New Zealand is being accused of cheating to fulfil its international climate change obligations.
A new report by the Morgan Foundation, released today, says foreign carbon credits which New Zealand bought to reach its climate targets were fraudulent.
It says that New Zealand was the world's biggest buyer of Russian and Ukrainian credits which did not represent any reduction in greenhouse gas emissions.
That meant New Zealand, despite achieving its target on paper, had done little in reality to reduce global emissions.
"We are, without doubt, cheats", the organisation's founder Gareth Morgan said.
New Zealand's main tool for reducing atmosphere-warming emissions is the Emissions Trading Scheme (ETS).
It allows polluters to mitigate their greenhouse gas emissions by buying carbon credits from companies which capture emissions, such as the forestry industry.
Until two years ago, polluters were able to buy carbon credits from other countries which had signed up to binding targets under the Kyoto Agreement.
The Morgan Foundation's report, written by economist Geoff Simmons and researcher Paul Young, said virtually all of the credits sold by Russia and Ukraine were "hot air" because they did not represent actual emissions reductions.
"Proportional to our emissions, New Zealand has been by far the largest purchaser of these Ukrainian and Russian credits through our Emissions Trading Scheme," the authors said.
"This was due to deliberate decisions by the National-led Government to -- unlike any other country -- continue allowing unlimited use of these and other foreign credits for as long as the international community let us."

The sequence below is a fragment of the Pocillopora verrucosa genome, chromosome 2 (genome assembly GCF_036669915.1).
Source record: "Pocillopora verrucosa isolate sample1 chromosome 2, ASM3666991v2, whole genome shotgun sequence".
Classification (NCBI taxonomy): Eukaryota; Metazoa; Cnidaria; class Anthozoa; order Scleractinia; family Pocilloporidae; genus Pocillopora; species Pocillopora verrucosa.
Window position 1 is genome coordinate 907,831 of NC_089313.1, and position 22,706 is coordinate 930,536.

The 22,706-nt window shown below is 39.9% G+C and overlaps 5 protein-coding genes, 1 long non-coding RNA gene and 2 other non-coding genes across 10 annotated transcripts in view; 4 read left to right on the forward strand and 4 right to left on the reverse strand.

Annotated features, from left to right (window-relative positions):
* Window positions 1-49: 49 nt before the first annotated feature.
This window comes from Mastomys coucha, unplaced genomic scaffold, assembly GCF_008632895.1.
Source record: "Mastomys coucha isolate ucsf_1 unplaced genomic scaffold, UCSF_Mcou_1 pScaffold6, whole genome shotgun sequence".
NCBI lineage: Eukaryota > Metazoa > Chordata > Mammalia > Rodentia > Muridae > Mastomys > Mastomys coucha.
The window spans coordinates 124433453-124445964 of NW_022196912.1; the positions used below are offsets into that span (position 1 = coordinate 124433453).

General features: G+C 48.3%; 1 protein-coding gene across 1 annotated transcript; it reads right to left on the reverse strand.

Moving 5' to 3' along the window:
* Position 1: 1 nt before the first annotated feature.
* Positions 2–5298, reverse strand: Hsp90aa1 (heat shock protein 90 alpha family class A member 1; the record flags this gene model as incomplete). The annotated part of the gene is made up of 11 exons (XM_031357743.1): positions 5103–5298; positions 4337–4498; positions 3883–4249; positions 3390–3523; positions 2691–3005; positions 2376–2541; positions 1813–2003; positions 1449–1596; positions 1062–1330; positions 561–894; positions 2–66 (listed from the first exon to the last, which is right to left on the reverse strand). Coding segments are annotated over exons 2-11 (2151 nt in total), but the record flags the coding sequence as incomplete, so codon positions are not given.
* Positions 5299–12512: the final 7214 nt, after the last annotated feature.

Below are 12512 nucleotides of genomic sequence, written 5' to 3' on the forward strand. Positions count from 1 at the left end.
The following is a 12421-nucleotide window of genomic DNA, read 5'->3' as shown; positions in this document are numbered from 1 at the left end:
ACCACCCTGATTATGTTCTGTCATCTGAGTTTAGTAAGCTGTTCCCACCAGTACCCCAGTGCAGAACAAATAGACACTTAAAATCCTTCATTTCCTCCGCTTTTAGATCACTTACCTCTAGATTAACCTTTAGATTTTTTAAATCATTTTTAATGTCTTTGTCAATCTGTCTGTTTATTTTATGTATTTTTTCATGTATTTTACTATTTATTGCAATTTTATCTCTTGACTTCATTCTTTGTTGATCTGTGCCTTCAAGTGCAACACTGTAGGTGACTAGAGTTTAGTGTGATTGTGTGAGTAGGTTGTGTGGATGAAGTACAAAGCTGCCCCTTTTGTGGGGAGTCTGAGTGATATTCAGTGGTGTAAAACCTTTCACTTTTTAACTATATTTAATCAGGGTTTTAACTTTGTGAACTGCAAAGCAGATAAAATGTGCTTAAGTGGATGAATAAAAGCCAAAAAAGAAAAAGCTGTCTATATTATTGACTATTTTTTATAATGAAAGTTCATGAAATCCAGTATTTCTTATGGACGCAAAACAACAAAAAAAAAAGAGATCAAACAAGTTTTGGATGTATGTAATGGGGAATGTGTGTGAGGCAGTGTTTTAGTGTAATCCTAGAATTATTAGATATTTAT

The Government banned the purchase of foreign credits in 2014.
But the foundation said that the Government planned to use the "hot air" credits to meet its international climate obligations up to 2020. It called on ministers to "dump" the fraudulent credits.
The report also highlighted the "nasty side effects" of depending on foreign credits.
In particular, the cheaper international credits caused the carbon price to plummet in New Zealand, which meant the local forestry industry no longer had an incentive to plant trees.
As a result, many forestry companies converted their land to dairy farms, putting more pressure on the environment.
Climate Change Minister Paula Bennett said she had not seen the report, but she was aware of previous statements the foundation had made on international units.
"New Zealand made the best decision based on the rules at the time," she said. "Kyoto has been replaced by the newer and better Paris Agreement."
Mrs Bennett said the ETS was not perfect, and was now being reviewed.
"I absolutely stand by its ability to help us transition to a lower carbon economy, and international markets have a role to play in that," she said.
The minister will this week sign the Paris Agreement in New York along with ministers and leaders from around the world.
The agreement, which must still be ratified, establishes binding targets for all member countries between 2020 and 2030. It aims to limit global temperature rises to 1.5C this century.
Because of the difficulties in reducing agricultural emissions, New Zealand will depend heavily on purchasing carbon credits to meet its obligations.
Labour's environment spokesman David Parker said National was to blame for failing to restrict foreign credits and refusing to put a floor on the carbon price. The subsequent carbon price collapse "made a mockery of the ETS", he said.
"This stopped the ETS reducing emissions, to the detriment of our environment. It also harmed our economy by undermining our forest planters and caused the dairy bubble to get bigger before it burst."
Mr Parker said the framework of the ETS - which was devised by Labour - was still sound. The scheme could be restored by including agriculture and by preventing the use of bogus units, he said.